Adding a Splash of Interactivity with PDFs

Adobe Acrobat may not be used by graphic designers as much as Photoshop or Illustrator, but it still can be a powerful tool in your belt if you know how to use it right. With a little bit of code Acrobat can give you options like toggling layer visibility and notices based on user input. Let’s look at an example, shall we?

Let’s say that you have a client that you are designing a logo for. You’ve already gone through several rounds of revisions with your client, and they have narrowed it down to a few designs and some variations on them, like color and font. Your client will probably want to see how the various options work together, like design 2 with color scheme 1 and font 3. You can easily make images for all of these options, but how can you present them in an easy to understand and visually pleasing way?

This is where Acrobat can come in to play. Using a little JavaScript you can give your client a set of radio buttons that they can use to control as many options as they want and then just display the correlating image. This lets your client fully explore their options without giving them huge, complicated matrices of images. You can even display notices based on certain selections, such as displaying “This color will not show up well on black or dark backgrounds” in a notice box if the client selects really dark colors.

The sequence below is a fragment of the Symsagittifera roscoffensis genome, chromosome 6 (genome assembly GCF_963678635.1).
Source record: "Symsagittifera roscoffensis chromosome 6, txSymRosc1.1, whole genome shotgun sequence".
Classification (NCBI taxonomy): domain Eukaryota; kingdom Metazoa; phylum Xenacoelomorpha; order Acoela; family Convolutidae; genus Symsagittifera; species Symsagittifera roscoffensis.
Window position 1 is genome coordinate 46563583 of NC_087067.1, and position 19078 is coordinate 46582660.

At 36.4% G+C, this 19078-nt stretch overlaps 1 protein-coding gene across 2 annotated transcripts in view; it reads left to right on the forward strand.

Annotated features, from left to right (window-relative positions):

If any of this has piqued your interest and you want to learn more about how to make your PDFs interactive, then there are many, many sites that can help you get there, like Go ahead, check it out, and see what you’ve been missing!

If you would like to see an example of what some of these options look like, you can check out a personal example that was recently done. Please note, this is not a professional project, but it still shows a bit of Acrobat’s power. You can take a look at it at


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